RiskTech Forum

CFTC Orders Barclays Bank PLC to Pay $500,000

Posted: 26 September 2016  |  Source: CFTC


The U.S. Commodity Futures Trading Commission (CFTC) today issued an Order filing and simultaneously settling charges against Barclays Bank PLC (Barclays) for failing to create, maintain, and promptly produce required confirmations for a significant number of Exchange for Related Position (EFRP) trades in violation of CFTC Regulations. Barclays is a global banking and financial services company based in the United Kingdom, as well as a provisionally registered swap dealer with the CFTC.

The CFTC Order requires Barclays to pay a $500,000 civil monetary penalty and to cease and desist from committing further violations of the relevant CFTC Regulations.

The Order finds that, from at least September 1, 2009 to October 16, 2012, Barclays entered into at least 3,717 metals and energy EFRP trades. Barclays did not maintain and could not produce confirmations during the relevant period for at least 1,358 of these metals and energy EFRP trades, in violation of a CFTC Regulation. Further, the Order finds that, in response to document requests from the CFTC’s Division of Enforcement, Barclays took almost 14 months to locate and produce confirmations for the remaining metals and energy EFRP trades at issue. By failing to produce EFRP confirmations to the CFTC in a timely manner, Barclays violated another CFTC Regulation.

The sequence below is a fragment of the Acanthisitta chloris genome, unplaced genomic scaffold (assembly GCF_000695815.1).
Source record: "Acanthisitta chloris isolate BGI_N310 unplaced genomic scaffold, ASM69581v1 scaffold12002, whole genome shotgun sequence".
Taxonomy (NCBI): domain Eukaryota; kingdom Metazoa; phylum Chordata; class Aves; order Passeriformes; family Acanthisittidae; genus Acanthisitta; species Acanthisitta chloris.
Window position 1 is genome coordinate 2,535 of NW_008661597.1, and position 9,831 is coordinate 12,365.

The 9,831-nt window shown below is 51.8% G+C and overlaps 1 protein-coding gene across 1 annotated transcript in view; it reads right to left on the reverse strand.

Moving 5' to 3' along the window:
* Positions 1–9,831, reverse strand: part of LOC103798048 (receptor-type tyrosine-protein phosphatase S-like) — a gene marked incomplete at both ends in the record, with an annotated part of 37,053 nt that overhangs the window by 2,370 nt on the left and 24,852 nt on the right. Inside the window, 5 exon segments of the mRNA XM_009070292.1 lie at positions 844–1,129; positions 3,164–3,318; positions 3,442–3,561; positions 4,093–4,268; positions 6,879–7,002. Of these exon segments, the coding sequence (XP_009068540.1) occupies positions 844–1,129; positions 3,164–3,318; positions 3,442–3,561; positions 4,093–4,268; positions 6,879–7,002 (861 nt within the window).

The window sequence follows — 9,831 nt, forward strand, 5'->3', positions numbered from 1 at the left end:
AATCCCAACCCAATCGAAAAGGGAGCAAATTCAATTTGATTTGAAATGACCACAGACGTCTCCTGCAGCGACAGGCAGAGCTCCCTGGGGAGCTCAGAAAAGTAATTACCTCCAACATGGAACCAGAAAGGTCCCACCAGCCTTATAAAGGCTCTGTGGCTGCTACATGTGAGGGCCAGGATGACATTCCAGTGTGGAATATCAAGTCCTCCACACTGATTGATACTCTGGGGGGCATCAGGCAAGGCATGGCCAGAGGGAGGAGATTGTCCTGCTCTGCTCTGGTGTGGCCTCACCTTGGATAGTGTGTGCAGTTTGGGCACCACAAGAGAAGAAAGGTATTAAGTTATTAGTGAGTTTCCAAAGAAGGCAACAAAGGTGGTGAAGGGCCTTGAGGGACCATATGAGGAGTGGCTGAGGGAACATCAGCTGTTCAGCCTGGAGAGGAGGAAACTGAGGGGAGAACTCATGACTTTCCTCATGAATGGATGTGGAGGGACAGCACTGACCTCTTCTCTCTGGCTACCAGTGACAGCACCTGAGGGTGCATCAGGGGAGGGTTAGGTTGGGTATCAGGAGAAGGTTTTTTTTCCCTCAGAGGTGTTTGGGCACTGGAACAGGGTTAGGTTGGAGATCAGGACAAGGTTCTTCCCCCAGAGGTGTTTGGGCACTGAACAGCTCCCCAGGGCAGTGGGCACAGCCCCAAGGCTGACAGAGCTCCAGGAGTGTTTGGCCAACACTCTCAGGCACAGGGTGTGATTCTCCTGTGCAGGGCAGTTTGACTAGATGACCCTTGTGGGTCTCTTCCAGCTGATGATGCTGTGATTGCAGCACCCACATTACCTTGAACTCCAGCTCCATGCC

The Order recognizes Barclays’s cooperation during the CFTC’s investigation of this matter, as well as the remedial action Barclays undertook relating to its internal controls and policies for documenting and reporting confirmations for metal and energy EFRPs after October 16, 2012.

The CFTC Division of Enforcement staff members responsible for this case are Rachel Hayes, Stephen Turley, Thomas Simek, Jeffrey Le Riche, and Charles Marvine, with assistance from the CFTC Division of Market Oversight staff Wilburn E. Carlile, Brian Rushton, Vincent Varisano, Harry Hild, Arkadiusz Nowak, Andrew Nager, Ken Danger, and Matthew Hunter.